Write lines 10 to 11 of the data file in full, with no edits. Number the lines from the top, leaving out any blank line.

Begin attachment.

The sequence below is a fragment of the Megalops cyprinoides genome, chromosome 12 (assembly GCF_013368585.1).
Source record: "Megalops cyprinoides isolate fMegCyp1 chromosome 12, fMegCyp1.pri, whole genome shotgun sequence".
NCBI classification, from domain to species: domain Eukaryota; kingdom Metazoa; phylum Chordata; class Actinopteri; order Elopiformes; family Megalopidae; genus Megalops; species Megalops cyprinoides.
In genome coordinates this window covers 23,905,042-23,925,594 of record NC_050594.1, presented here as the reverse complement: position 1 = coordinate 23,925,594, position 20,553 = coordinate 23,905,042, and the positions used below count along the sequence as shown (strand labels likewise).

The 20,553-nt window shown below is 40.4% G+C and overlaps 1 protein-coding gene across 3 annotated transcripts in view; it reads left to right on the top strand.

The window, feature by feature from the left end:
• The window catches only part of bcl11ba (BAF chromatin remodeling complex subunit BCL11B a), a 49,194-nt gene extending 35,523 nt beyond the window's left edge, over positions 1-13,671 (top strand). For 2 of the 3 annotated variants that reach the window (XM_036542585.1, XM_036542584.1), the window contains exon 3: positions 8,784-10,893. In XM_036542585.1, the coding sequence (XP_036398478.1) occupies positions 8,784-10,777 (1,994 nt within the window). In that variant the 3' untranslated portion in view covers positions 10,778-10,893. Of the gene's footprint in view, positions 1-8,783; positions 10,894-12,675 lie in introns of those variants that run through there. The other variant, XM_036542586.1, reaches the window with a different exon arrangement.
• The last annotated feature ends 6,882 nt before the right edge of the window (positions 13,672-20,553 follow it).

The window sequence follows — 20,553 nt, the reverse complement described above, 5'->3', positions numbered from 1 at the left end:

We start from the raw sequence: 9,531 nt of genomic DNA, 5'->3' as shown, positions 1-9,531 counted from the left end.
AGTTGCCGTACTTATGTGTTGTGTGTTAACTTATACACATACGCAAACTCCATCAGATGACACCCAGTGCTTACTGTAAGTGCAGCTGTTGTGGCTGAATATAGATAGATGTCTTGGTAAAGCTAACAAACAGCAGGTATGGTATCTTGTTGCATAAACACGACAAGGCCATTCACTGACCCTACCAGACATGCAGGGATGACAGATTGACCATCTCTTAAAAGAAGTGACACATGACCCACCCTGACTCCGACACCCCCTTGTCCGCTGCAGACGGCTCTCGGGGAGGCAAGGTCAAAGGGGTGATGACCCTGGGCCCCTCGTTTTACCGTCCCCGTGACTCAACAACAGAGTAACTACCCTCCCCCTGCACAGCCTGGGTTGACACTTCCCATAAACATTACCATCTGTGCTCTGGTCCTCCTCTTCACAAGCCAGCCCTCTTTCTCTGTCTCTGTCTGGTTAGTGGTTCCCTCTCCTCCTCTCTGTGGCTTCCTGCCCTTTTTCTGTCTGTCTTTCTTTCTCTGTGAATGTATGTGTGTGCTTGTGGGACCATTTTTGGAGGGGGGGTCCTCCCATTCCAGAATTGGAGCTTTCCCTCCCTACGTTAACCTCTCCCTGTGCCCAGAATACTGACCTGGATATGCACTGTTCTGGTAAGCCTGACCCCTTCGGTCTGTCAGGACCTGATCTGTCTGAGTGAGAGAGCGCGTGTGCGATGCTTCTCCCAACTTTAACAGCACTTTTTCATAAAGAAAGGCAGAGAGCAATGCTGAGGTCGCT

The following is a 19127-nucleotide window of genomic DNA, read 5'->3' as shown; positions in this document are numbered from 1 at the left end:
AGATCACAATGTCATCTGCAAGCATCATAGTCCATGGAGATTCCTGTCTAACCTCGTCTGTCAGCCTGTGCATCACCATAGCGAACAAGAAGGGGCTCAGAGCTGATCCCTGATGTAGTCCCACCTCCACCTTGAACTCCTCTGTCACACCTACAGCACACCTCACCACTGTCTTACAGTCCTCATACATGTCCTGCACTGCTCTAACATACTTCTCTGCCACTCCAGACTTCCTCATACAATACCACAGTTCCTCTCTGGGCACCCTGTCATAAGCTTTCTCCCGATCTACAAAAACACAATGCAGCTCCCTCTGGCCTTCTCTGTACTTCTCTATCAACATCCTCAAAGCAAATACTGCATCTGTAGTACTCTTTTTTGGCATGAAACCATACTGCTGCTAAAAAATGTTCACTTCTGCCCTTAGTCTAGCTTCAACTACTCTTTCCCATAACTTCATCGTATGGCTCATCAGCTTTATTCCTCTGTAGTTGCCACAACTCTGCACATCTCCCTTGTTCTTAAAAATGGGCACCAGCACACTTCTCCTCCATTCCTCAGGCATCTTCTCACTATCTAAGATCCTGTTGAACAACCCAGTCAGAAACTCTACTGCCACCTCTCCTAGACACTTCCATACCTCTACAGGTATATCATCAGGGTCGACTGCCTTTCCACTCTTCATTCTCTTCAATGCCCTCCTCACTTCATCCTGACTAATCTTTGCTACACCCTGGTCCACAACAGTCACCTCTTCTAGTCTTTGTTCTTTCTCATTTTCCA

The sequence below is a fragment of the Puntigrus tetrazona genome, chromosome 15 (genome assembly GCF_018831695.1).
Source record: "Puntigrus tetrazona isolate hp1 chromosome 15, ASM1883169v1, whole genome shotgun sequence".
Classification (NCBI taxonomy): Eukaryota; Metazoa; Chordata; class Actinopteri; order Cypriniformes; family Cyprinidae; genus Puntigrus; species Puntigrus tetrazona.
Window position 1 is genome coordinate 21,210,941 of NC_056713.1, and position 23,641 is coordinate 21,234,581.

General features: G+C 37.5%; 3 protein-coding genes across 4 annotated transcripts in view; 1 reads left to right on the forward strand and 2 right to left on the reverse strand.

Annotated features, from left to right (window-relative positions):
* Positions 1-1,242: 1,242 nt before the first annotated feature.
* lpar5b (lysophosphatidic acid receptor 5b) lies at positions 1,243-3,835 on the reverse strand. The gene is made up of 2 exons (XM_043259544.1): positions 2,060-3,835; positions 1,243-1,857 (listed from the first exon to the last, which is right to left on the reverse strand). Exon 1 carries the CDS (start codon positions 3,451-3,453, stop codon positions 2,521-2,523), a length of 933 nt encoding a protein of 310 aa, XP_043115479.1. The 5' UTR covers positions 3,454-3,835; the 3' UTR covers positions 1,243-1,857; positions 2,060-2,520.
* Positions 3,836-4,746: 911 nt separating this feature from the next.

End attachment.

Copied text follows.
We start from the raw sequence: 9,531 nt of genomic DNA, 5'->3' as shown, positions 1-9,531 counted from the left end.
AGTTGCCGTACTTATGTGTTGTGTGTTAACTTATACACATACGCAAACTCCATCAGATGACACCCAGTGCTTACTGTAAGTGCAGCTGTTGTGGCTGAATATAGATAGATGTCTTGGTAAAGCTAACAAACAGCAGGTATGGTATCTTGTTGCATAAACACGACAAGGCCATTCACTGACCCTACCAGACATGCAGGGATGACAGATTGACCATCTCTTAAAAGAAGTGACACATGACCCACCCTGACTCCGACACCCCCTTGTCCGCTGCAGACGGCTCTCGGGGAGGCAAGGTCAAAGGGGTGATGACCCTGGGCCCCTCGTTTTACCGTCCCCGTGACTCAACAACAGAGTAACTACCCTCCCCCTGCACAGCCTGGGTTGACACTTCCCATAAACATTACCATCTGTGCTCTGGTCCTCCTCTTCACAAGCCAGCCCTCTTTCTCTGTCTCTGTCTGGTTAGTGGTTCCCTCTCCTCCTCTCTGTGGCTTCCTGCCCTTTTTCTGTCTGTCTTTCTTTCTCTGTGAATGTATGTGTGTGCTTGTGGGACCATTTTTGGAGGGGGGGTCCTCCCATTCCAGAATTGGAGCTTTCCCTCCCTACGTTAACCTCTCCCTGTGCCCAGAATACTGACCTGGATATGCACTGTTCTGGTAAGCCTGACCCCTTCGGTCTGTCAGGACCTGATCTGTCTGAGTGAGAGAGCGCGTGTGCGATGCTTCTCCCAACTTTAACAGCACTTTTTCATAAAGAAAGGCAGAGAGCAATGCTGAGGTCGCT